C. FROST, ESQ., CHAIR EDNA Y. BAUGH, ESQ., VICE-CHAIR PETER
J. BOYER, ESQ. BRUCE W. CLARK, ESQ. HON. MAURICE J. GALLIPOLI
THOMAS J. HOBERMAN EILEEN RIVERA ANNE C. SINGER, ESQ. ROBERT
A. BRODSKY CHIEF COUNSEL
T. GRANUZZO DEPUTY CHIEF COUNSEL
MELISSA URBAN FIRST ASSISTANT COUNSEL
TIMOTHY M. ELUS LILLIAN LEWIN BARRY R. PETERSEN, JR. COLIN T.
TAMS KATHRYN ANNE WINTERLE ASSISTANT COUNSEL
Disciplinary Review Board reviewed the motion for discipline
by consent (censure or such lesser discipline as the Board
deems appropriate) filed by the District IX Ethics Committee
("DEC"), pursuant to R. 1:20-10(b).
Following a review of the record, the Board determined to
grant the motion. In the Board's view, a censure is the
appropriate quantum of discipline for respondent's
violation of RPC 8.4(c) (conduct involving
dishonesty, fraud, deceit or misrepresentation). The Board
determined to dismiss the alleged violation of RPC
1.1(a) (gross neglect).
respondent was admitted to practice in 2013. In January 2014,
respondent began her employment with the law firm Bright
& Sponder, in-house counsel for Citizens United
Reciprocal Exchange (CURE), an automobile insurance company.
She handled a large and demanding caseload of personal injury
protection arbitrations and actions. In December 2014, after
less than a year in her position, respondent was ticketed for
driving while intoxicated (DWI) after a night out with
friends. She tried to hide the incident from her employer,
due to her fear that her employment would be terminated.
During the next five months, respondent appeared in court on
multiple occasions, each time expecting the matter to be
resolved. With each adjournment, respondent continued to keep
the matter from her employer, believing it would be resolved
with the next court appearance.
April 2015, respondent entered a guilty plea and the judge
suspended her driver's license for three months, through
July 28, 2015. Respondent feared that, if she stopped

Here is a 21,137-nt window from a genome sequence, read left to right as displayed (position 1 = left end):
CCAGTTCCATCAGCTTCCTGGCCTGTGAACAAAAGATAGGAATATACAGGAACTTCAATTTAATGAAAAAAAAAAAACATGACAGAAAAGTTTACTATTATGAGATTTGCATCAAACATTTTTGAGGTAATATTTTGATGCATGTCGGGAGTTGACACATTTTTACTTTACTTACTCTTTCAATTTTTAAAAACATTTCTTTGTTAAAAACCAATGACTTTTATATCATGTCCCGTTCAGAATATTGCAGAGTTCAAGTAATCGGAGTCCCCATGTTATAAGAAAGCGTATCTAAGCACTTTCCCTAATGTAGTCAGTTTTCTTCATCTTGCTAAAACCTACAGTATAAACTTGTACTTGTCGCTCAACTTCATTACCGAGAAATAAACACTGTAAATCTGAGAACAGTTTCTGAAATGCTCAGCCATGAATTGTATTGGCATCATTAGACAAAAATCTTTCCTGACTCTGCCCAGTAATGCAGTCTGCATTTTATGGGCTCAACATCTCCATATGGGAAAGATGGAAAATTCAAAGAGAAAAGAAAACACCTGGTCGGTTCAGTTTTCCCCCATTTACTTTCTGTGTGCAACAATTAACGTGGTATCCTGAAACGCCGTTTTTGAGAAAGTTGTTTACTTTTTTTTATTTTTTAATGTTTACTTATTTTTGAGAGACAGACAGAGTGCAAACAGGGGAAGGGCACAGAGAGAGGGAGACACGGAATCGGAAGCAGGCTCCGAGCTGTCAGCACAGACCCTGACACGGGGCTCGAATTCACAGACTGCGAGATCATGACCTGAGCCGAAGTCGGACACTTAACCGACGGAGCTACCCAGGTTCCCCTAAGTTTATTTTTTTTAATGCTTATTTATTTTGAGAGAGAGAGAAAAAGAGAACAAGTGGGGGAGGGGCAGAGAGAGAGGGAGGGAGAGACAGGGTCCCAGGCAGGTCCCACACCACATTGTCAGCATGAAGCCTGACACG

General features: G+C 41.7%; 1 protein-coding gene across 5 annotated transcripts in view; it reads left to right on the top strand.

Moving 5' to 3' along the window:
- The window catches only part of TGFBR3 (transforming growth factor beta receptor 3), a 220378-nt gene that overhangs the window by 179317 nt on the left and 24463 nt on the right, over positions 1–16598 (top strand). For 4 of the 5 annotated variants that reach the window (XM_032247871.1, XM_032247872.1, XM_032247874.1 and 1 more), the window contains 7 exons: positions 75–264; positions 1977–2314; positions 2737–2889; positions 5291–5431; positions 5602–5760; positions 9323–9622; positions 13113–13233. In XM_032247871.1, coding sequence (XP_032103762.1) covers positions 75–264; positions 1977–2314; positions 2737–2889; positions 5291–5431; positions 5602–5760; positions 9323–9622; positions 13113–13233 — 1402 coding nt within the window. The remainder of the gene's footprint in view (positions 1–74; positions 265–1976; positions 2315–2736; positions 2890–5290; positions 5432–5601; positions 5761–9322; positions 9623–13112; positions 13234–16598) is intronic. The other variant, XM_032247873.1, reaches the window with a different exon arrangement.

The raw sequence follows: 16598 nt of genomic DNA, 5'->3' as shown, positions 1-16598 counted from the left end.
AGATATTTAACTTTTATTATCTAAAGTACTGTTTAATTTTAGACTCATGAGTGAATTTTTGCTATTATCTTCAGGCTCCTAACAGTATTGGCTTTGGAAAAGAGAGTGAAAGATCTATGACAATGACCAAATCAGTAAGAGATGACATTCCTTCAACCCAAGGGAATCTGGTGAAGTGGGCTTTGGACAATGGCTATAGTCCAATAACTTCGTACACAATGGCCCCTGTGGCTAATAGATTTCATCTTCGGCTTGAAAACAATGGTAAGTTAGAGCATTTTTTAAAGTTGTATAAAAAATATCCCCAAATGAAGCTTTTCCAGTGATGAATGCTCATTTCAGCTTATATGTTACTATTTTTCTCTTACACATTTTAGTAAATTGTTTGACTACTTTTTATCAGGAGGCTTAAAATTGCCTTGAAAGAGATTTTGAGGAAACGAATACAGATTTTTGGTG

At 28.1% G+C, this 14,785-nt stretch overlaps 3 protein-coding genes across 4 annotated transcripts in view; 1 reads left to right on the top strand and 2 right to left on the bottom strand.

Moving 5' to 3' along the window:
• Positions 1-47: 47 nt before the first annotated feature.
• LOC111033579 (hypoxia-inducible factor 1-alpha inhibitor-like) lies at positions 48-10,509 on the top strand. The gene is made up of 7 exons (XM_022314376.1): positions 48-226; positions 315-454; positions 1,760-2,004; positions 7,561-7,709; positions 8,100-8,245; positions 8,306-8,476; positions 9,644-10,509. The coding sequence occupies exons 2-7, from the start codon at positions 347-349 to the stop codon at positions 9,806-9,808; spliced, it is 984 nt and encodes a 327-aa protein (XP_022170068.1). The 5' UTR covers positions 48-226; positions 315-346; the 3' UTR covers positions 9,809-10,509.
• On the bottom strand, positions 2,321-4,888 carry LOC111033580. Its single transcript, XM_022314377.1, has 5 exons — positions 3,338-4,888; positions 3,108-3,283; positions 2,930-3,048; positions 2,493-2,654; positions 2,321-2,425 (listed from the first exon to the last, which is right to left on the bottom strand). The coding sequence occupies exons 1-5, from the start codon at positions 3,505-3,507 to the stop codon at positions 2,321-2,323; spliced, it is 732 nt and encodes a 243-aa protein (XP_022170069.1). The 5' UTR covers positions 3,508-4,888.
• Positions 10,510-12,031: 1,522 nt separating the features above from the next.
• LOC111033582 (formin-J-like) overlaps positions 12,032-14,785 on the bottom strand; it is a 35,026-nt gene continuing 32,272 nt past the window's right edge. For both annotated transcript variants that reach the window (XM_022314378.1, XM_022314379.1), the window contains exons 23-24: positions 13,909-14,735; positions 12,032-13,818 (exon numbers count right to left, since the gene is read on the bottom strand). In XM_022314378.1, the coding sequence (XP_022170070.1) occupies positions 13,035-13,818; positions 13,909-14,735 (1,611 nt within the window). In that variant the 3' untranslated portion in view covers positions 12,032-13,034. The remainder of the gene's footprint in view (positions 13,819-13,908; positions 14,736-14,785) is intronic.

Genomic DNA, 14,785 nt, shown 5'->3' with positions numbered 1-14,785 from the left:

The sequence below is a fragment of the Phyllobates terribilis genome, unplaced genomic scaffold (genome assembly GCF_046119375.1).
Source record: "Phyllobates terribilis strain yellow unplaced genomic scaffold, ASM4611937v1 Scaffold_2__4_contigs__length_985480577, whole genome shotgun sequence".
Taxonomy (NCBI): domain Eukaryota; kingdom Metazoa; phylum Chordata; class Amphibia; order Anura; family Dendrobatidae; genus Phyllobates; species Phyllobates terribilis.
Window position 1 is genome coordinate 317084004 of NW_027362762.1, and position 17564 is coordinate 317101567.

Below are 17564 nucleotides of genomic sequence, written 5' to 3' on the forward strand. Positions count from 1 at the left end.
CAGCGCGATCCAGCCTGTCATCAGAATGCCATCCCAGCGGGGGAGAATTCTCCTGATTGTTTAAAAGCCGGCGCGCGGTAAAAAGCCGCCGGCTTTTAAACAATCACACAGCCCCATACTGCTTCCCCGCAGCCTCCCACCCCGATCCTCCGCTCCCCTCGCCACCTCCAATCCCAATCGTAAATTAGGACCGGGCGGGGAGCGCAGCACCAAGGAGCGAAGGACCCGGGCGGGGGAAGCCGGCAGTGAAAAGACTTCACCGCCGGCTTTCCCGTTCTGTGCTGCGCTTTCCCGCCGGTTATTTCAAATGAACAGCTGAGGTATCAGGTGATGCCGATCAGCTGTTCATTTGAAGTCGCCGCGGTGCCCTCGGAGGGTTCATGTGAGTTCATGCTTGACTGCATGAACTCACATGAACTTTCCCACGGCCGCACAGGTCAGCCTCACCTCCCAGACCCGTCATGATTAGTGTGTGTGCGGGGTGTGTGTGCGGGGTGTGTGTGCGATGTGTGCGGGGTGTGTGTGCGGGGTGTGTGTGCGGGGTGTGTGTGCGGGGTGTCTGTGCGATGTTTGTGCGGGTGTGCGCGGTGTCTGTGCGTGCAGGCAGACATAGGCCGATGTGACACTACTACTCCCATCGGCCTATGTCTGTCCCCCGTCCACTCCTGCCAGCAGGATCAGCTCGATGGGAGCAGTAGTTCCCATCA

submitting monthly mileage reimbursement requests, her
employer would become aware of the circumstances leading to
her driver's license suspension. Therefore, from April
through July 2015, respondent submitted falsified monthly
mileage expense reimbursement forms, and accepted those
reimbursements from her employer.
September 2015, Bright & Sponder discovered inaccurate
mileage entries, and informed respondent that it believed a
number of her entries had been falsified. At that time, she
readily admitted the deception and offered to repay the
excess amount she had received as reimbursement. The firm
declined her reimbursement offer, but terminated her
employment. Respondent remains willing to make repayment.
mitigation, respondent submitted that, as both an
undergraduate and a law school student, she was involved in a
number of campus civic and charitable activities. In 2015 and
2016, respondent provided pro bono legal services
for South Jersey Legal Services. From the outset of the
investigation, she provided full and candid cooperation. She
readily admitted her wrongdoing, accepted full responsibility
for her actions, deeply regrets the incidents giving rise to
the grievance, and has no ethics history. At the time of the
misconduct, respondent was young and inexperienced.
Additionally, as stated, she has offered to pay restitution
and remains ready to do so.
admitted that, over the course of five months, she falsified
mileage reimbursement forms to conceal the loss of her
driver's license, stemming from her DWI conviction.
Although respondent was not motivated by financial gain, but,
rather by the fear of potential job loss if her employer
discovered her driver's license suspension, she kept the
monies received as a result of her false reporting.
Respondent's misrepresentations violated RPC
her stipulation to the contrary, however, respondent did not
violate RPC 1.1(a). That Rule is
inapplicable, as it pertains specifically to attorneys'
conduct concerning client matters with which they are
"entrusted." Therefore, the Board determined to
dismiss that alleged violation.
support of the recommended quantum of discipline (censure or
less), the parties rely on In re Day, 217 N.J. 280
(2014), where the attorney was suspended for three months for
violating RPC 8.4(c), in connection with his
submission of false time entries indicating that he had
attended depositions on fifty-one dates when he had attended
only twenty depositions. Clients were billed based on the
false time entries. Day's firm ultimately reimbursed
those clients a total of $123, 050.49. In the Matter of
Neil M. Day, DRB 13-244 (December 20, 2014) (slip op. at
13, 14). The Board distinguished the attorney's conduct
from that of lawyers ...